China winning the fight against deadly air pollution
Nine out of ten people on the planet are breathing polluted air – which the United Nations says is a violation of human rights that prematurely kills 7 million people every year.
Air pollution is the focus of this year’s World Environment Day – 5 June – being hosted by China, a country notorious for its smog-choked cities but which is now being lauded as an example of how to beat pollution.
“China has taken this issue very seriously over the past few years,” says Soraya Smaoun, the UN Environment Programme’s air quality coordinator. “Much attention was being focused on China’s poor air quality, so in 2013 an action plan was put into place that saw a substantial decline in various air pollutants.”
The theme of #WorldEnvironmentDay, “#BeatAirPollution,” is a call to action, call to combat this global crisis. China, this year’s host has chosen this topic and invites us all to consider how we can change our everyday lives to reduce the amount of #AirPollution we produce! pic.twitter.com/62rWOiFMdnEd-fIRST (@edfirstindia) 5 juin 2019
Thanks to “voluntary and aggressive action”, Smaoun says the concentration of fine airborne particulates known as PM10 fell by 23 percent in more than 300 Chinese cities.
“Measures that have been very successful include phasing out small coal-fired boilers, technical reform for ultra-low emissions in coal fire plants, and the implementation of emission standards for vehicles,” she adds.
Poorer people worst affected
World Health Organization figures show more than 90 percent of air pollution-related deaths occur in low and middle income countries – mainly in Asia-Pacific and in Africa. This is because the expanding urban populations there are creating increased emissions from the transport, industry and waste industries.
So given the scale of air pollution, and its contribution to the global climate emergency, is it possible to estimate the cost to the world economy? “Absolutely,” says Pushpam Kumar, the UNEP’s chief environmental economist.
“We’re still in the process of defining the methodology. The UNEP’s own work in Africa, China and India is trying to link the impact of pollution on human capital and, once we have this lens, we can easily capture the loss or potential loss arising from pollution,” Kumar says.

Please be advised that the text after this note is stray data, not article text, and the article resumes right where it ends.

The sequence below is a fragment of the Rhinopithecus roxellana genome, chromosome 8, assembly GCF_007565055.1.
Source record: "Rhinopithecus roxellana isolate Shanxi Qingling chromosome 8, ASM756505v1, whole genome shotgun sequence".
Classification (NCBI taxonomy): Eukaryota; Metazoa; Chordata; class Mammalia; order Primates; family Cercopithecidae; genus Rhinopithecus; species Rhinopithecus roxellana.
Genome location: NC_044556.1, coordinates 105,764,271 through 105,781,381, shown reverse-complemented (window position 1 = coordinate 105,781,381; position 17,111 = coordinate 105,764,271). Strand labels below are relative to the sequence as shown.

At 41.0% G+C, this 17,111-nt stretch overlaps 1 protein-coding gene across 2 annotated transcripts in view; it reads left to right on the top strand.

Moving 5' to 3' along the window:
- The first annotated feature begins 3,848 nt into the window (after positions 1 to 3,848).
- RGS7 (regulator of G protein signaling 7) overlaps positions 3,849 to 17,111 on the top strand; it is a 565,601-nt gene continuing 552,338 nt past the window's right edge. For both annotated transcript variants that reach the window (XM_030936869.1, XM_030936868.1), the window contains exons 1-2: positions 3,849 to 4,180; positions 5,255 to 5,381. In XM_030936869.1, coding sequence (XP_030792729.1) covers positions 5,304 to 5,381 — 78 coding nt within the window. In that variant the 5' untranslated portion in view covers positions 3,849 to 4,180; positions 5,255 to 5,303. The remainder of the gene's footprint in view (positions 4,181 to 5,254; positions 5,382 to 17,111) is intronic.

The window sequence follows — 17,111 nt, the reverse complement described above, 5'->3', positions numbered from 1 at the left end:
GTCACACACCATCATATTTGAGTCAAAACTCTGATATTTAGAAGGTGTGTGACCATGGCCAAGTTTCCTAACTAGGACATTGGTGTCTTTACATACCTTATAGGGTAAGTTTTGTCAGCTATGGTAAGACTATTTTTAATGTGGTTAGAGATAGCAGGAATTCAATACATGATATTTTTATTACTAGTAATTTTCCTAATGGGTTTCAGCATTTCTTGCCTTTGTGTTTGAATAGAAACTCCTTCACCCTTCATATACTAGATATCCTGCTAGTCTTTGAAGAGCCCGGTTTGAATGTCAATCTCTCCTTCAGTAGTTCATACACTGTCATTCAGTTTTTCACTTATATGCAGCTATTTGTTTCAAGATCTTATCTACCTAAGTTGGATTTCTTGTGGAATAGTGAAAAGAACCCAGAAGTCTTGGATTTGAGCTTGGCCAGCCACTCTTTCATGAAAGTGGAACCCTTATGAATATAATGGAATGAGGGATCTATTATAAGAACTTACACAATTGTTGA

Cost to world's economy
Putting a price tag on the damage air pollution is causing to societies around the world is essential if policymakers are to pay attention to arguments for investing in solutions. Without a monetary figure, Kumar says the position of institutions such as the UN is weakened.
“Some empirical evidence is already out there,” he adds. “The OECD has estimated the cost of pollution to be US$330 per head per year for the entire world.”
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400,000 people die prematurely in the EU each year due to poor #AirQuality and many more suffer from related diseases.
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Call for coordinated action
As things stand, every five seconds somebody around the world dies prematurely as a result of air pollution. This year’s World Environment Day aims to raise awareness of the magnitude of the problem – but also to highlight the benefits that coordinated action can bring.
“The UN has a critical role to play in raising awareness and in providing guidance and solutions,” says Smaoun. “This can mean helping countries and cities to put into place control measures on the quality of fuels used by vehicles, promoting public transport policies, promoting industrial energy efficiency and limiting municipal waste burning.
“But of course everyone – from policymakers to citizens, has a collective responsibility.”
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